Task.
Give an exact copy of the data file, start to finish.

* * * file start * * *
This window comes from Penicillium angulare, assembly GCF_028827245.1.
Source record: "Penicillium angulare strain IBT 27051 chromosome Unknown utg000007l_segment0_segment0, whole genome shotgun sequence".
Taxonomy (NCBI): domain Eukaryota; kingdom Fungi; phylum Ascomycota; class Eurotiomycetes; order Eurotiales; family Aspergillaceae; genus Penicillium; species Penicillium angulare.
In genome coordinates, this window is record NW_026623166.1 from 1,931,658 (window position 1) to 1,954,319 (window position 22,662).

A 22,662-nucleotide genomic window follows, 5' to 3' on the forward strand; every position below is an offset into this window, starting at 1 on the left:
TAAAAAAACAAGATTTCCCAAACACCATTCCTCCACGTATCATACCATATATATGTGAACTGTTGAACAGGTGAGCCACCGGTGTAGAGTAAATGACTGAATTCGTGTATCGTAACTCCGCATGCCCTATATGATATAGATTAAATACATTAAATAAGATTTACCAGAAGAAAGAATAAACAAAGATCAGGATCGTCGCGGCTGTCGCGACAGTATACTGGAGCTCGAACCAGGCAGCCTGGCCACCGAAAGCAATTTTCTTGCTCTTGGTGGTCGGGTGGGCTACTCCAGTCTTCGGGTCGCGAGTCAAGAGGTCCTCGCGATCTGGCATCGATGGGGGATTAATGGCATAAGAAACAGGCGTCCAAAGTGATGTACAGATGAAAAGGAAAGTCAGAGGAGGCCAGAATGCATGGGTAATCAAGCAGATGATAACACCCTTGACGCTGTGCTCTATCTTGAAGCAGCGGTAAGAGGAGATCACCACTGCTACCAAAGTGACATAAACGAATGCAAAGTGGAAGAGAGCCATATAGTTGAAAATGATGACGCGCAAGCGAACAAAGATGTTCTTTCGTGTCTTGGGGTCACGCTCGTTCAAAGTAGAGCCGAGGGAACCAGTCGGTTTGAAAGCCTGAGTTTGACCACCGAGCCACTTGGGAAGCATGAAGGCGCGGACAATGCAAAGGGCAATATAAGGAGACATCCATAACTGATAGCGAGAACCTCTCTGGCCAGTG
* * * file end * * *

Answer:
This window comes from Penicillium angulare, assembly GCF_028827245.1.
Source record: "Penicillium angulare strain IBT 27051 chromosome Unknown utg000007l_segment0_segment0, whole genome shotgun sequence".
Taxonomy (NCBI): domain Eukaryota; kingdom Fungi; phylum Ascomycota; class Eurotiomycetes; order Eurotiales; family Aspergillaceae; genus Penicillium; species Penicillium angulare.
In genome coordinates, this window is record NW_026623166.1 from 1,931,658 (window position 1) to 1,954,319 (window position 22,662).

A 22,662-nucleotide genomic window follows, 5' to 3' on the forward strand; every position below is an offset into this window, starting at 1 on the left:
TAAAAAAACAAGATTTCCCAAACACCATTCCTCCACGTATCATACCATATATATGTGAACTGTTGAACAGGTGAGCCACCGGTGTAGAGTAAATGACTGAATTCGTGTATCGTAACTCCGCATGCCCTATATGATATAGATTAAATACATTAAATAAGATTTACCAGAAGAAAGAATAAACAAAGATCAGGATCGTCGCGGCTGTCGCGACAGTATACTGGAGCTCGAACCAGGCAGCCTGGCCACCGAAAGCAATTTTCTTGCTCTTGGTGGTCGGGTGGGCTACTCCAGTCTTCGGGTCGCGAGTCAAGAGGTCCTCGCGATCTGGCATCGATGGGGGATTAATGGCATAAGAAACAGGCGTCCAAAGTGATGTACAGATGAAAAGGAAAGTCAGAGGAGGCCAGAATGCATGGGTAATCAAGCAGATGATAACACCCTTGACGCTGTGCTCTATCTTGAAGCAGCGGTAAGAGGAGATCACCACTGCTACCAAAGTGACATAAACGAATGCAAAGTGGAAGAGAGCCATATAGTTGAAAATGATGACGCGCAAGCGAACAAAGATGTTCTTTCGTGTCTTGGGGTCACGCTCGTTCAAAGTAGAGCCGAGGGAACCAGTCGGTTTGAAAGCCTGAGTTTGACCACCGAGCCACTTGGGAAGCATGAAGGCGCGGACAATGCAAAGGGCAATATAAGGAGACATCCATAACTGATAGCGAGAACCTCTCTGGCCAGTG